In the rest of the EU, a pilot project called Pan European Public Procurement OnLine (PEPPOL) was developed that allowed cross country procurement, and is now going forward under the name OpenPEPPOL. OpenPEPPOL encompasses both the document description and the networking protocols, again with open source software made publicly available, for companies and jurisdictions to quickly integrate with the open procurement network.
All members of the EU expect to have e-invoicing mandated by 2020, with many countries beating this date. By 2014, the EU is expected to be a global leader in the networked economy.
So, how can Canadian businesses get blindsided? Most of the EU is well down the path to implement e-invoicing. Canada is only in the very early stages of exploring the implementation of such a system. So it is entirely possible that if you win a contract with a member of the EU, you will be required to submit your invoice electronically, most probably using UBL or some other related standard – else you may not get paid in a timely fashion.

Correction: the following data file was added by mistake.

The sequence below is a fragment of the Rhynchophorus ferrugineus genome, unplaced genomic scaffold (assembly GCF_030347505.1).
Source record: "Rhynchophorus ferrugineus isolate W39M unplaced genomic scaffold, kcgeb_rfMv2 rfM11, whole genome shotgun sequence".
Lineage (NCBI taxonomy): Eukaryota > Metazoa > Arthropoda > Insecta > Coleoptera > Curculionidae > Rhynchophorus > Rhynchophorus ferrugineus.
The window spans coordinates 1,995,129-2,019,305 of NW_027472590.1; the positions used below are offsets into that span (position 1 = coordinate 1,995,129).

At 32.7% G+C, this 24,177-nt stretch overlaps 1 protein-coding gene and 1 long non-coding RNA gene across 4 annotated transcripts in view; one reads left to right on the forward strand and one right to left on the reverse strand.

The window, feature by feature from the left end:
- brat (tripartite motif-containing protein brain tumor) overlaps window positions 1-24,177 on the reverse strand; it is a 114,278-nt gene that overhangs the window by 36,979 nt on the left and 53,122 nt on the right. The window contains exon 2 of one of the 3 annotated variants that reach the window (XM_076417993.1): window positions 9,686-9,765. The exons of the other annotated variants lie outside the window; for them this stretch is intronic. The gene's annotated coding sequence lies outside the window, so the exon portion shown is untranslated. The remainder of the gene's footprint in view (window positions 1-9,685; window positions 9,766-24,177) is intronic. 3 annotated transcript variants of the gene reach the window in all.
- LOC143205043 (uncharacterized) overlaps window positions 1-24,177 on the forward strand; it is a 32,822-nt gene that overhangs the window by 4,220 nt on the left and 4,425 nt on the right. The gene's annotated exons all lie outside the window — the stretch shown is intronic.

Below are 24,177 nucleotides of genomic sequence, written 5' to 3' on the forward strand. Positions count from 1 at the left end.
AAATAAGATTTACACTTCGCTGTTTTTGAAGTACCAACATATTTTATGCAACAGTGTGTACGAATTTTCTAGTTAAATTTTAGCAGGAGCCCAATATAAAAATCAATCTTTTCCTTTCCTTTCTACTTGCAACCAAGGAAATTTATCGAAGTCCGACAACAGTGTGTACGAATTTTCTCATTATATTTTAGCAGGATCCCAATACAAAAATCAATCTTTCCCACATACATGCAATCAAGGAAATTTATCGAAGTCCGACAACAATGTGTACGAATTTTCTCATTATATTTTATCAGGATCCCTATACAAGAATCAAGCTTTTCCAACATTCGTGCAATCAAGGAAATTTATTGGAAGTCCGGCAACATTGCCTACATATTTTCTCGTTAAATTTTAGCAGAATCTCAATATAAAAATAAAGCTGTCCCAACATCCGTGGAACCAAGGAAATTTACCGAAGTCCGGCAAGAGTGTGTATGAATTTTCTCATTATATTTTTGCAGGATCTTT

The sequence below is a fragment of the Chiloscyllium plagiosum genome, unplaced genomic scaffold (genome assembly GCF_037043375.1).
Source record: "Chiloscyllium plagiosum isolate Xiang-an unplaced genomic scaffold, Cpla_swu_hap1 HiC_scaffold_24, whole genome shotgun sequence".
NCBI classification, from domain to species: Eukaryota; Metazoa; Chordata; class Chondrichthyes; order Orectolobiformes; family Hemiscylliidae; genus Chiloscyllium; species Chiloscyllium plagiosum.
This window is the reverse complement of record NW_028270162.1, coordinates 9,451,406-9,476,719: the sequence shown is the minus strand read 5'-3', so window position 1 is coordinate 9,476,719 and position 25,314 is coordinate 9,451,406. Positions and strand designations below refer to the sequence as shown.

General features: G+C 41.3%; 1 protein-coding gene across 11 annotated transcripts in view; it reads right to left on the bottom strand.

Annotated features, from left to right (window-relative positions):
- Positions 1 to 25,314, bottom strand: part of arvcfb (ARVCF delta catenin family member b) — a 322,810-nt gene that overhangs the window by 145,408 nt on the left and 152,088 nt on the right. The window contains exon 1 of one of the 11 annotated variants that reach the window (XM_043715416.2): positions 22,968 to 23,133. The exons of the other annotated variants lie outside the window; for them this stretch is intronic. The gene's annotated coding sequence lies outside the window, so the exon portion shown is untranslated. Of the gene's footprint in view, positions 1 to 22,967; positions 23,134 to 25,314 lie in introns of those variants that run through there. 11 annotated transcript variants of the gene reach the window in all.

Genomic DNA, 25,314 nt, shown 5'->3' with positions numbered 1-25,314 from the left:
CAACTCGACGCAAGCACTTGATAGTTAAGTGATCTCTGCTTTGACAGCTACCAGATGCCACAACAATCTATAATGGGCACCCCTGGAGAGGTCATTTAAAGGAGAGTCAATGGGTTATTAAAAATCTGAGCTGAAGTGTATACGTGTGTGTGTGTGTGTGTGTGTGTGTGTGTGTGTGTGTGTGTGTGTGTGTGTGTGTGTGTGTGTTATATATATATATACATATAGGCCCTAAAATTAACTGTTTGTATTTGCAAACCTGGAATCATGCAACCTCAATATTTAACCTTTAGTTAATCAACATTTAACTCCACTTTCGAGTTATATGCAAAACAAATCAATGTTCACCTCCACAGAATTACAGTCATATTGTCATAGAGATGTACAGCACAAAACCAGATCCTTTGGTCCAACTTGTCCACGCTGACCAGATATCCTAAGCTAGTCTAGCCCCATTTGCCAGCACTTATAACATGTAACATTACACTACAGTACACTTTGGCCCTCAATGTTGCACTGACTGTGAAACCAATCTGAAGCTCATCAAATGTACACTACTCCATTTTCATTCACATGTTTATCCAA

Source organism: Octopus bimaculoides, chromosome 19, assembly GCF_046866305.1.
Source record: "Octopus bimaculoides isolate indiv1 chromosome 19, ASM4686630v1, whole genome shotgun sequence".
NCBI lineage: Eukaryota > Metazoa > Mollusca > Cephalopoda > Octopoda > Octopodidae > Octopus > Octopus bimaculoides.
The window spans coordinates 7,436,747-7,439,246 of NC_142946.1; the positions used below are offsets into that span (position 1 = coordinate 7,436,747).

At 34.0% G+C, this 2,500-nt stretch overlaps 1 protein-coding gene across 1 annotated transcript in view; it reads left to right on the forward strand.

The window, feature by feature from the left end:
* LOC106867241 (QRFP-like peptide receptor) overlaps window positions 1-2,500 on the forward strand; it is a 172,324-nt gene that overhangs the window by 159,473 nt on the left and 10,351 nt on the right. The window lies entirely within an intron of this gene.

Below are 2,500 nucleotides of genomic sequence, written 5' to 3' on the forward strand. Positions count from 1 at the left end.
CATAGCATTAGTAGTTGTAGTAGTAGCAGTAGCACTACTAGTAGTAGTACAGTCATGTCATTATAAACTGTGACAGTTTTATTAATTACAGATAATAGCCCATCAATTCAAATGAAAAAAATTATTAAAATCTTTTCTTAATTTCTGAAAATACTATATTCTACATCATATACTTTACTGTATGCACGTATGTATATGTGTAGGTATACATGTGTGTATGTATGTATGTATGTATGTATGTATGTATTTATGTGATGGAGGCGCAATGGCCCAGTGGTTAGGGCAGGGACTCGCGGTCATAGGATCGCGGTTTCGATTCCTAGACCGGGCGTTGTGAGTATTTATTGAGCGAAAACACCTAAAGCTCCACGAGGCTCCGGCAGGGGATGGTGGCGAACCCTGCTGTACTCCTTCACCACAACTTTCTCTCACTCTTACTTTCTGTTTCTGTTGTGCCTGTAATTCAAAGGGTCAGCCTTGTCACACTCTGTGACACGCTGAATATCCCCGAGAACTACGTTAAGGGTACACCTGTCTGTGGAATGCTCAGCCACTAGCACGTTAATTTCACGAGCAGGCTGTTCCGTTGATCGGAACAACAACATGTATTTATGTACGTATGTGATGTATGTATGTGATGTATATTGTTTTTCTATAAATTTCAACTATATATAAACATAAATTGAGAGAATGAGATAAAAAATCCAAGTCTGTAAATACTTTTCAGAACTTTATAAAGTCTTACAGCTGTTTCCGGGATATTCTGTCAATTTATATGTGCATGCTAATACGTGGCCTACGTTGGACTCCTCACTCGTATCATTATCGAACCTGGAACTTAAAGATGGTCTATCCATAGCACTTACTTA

Put yourself in their shoes. If you receive an invoice from one of your suppliers and it is in PDF, what can you do with it? If you received it in a machine processable format then you could integrate it.
There is much to do beyond having a standard and arranging for a transport mechanism for the invoice. If Canada were to mimic Europe and create a country-wide e-invoicing network here based on Canadian requirements, there is deciding on which subset of UBL that Canada will use and there are legal and regulatory issues local to Canada to be resolved around e-invoicing. Thus, development of such a platform is usually a task best completed at the country level or higher and should be vendor, software and hardware independent.